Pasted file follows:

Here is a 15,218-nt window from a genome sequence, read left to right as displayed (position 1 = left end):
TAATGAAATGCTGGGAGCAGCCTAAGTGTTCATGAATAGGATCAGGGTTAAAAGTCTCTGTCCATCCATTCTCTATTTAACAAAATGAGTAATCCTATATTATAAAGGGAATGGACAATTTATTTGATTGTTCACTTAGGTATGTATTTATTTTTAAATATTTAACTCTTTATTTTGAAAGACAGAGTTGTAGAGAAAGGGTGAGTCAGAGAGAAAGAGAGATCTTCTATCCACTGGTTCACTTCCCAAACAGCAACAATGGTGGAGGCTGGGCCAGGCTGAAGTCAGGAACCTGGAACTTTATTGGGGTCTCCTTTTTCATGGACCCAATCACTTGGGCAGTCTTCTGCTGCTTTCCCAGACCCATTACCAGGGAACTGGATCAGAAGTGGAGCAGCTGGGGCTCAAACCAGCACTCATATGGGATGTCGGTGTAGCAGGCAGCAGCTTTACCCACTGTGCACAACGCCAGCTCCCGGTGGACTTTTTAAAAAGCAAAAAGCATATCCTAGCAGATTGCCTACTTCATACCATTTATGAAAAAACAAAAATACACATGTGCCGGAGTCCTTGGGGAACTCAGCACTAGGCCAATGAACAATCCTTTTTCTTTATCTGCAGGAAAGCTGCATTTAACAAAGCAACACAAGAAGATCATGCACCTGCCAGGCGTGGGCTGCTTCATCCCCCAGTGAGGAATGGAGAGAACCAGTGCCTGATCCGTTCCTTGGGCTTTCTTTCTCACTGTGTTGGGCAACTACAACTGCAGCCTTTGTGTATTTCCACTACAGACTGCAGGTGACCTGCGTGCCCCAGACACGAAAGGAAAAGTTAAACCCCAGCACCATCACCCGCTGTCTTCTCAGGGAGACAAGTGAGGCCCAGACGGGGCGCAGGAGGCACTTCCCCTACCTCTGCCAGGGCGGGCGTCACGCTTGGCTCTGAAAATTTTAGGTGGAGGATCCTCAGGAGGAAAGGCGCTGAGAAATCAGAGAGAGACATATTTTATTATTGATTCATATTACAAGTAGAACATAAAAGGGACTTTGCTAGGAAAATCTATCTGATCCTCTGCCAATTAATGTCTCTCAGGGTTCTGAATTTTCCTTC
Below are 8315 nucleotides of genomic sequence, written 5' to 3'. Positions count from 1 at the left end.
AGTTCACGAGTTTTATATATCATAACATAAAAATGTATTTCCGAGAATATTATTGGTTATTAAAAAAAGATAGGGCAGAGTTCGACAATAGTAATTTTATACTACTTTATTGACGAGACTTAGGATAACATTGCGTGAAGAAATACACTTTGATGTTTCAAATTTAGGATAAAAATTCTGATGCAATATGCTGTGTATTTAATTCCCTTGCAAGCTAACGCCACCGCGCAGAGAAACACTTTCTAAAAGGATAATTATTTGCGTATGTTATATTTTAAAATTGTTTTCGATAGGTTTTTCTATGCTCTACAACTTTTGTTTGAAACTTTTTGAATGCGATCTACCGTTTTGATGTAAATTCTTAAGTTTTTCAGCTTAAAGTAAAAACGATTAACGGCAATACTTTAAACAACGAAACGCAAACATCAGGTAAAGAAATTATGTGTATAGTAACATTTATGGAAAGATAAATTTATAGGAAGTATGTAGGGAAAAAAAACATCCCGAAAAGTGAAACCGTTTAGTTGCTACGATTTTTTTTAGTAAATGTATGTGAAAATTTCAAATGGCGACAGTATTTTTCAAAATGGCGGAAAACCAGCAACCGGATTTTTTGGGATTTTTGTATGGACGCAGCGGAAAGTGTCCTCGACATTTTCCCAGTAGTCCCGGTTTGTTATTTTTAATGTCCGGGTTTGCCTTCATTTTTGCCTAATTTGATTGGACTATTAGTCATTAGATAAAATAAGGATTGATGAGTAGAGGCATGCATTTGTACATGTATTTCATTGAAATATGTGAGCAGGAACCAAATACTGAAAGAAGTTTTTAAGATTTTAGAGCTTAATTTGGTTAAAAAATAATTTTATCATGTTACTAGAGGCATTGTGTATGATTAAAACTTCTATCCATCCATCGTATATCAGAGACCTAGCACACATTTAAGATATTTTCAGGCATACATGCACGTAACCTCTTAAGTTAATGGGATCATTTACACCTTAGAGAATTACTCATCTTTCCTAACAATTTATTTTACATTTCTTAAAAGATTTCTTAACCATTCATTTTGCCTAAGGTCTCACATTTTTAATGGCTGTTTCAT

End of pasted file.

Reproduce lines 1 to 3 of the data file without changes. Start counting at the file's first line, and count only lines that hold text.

Here is a 15,218-nt window from a genome sequence, read left to right as displayed (position 1 = left end):
TAATGAAATGCTGGGAGCAGCCTAAGTGTTCATGAATAGGATCAGGGTTAAAAGTCTCTGTCCATCCATTCTCTATTTAACAAAATGAGTAATCCTATATTATAAAGGGAATGGACAATTTATTTGATTGTTCACTTAGGTATGTATTTATTTTTAAATATTTAACTCTTTATTTTGAAAGACAGAGTTGTAGAGAAAGGGTGAGTCAGAGAGAAAGAGAGATCTTCTATCCACTGGTTCACTTCCCAAACAGCAACAATGGTGGAGGCTGGGCCAGGCTGAAGTCAGGAACCTGGAACTTTATTGGGGTCTCCTTTTTCATGGACCCAATCACTTGGGCAGTCTTCTGCTGCTTTCCCAGACCCATTACCAGGGAACTGGATCAGAAGTGGAGCAGCTGGGGCTCAAACCAGCACTCATATGGGATGTCGGTGTAGCAGGCAGCAGCTTTACCCACTGTGCACAACGCCAGCTCCCGGTGGACTTTTTAAAAAGCAAAAAGCATATCCTAGCAGATTGCCTACTTCATACCATTTATGAAAAAACAAAAATACACATGTGCCGGAGTCCTTGGGGAACTCAGCACTAGGCCAATGAACAATCCTTTTTCTTTATCTGCAGGAAAGCTGCATTTAACAAAGCAACACAAGAAGATCATGCACCTGCCAGGCGTGGGCTGCTTCATCCCCCAGTGAGGAATGGAGAGAACCAGTGCCTGATCCGTTCCTTGGGCTTTCTTTCTCACTGTGTTGGGCAACTACAACTGCAGCCTTTGTGTATTTCCACTACAGACTGCAGGTGACCTGCGTGCCCCAGACACGAAAGGAAAAGTTAAACCCCAGCACCATCACCCGCTGTCTTCTCAGGGAGACAAGTGAGGCCCAGACGGGGCGCAGGAGGCACTTCCCCTACCTCTGCCAGGGCGGGCGTCACGCTTGGCTCTGAAAATTTTAGGTGGAGGATCCTCAGGAGGAAAGGCGCTGAGAAATCAGAGAGAGACATATTTTATTATTGATTCATATTACAAGTAGAACATAAAAGGGACTTTGCTAGGAAAATCTATCTGATCCTCTGCCAATTAATGTCTCTCAGGGTTCTGAATTTTCCTTC
Below are 8315 nucleotides of genomic sequence, written 5' to 3'. Positions count from 1 at the left end.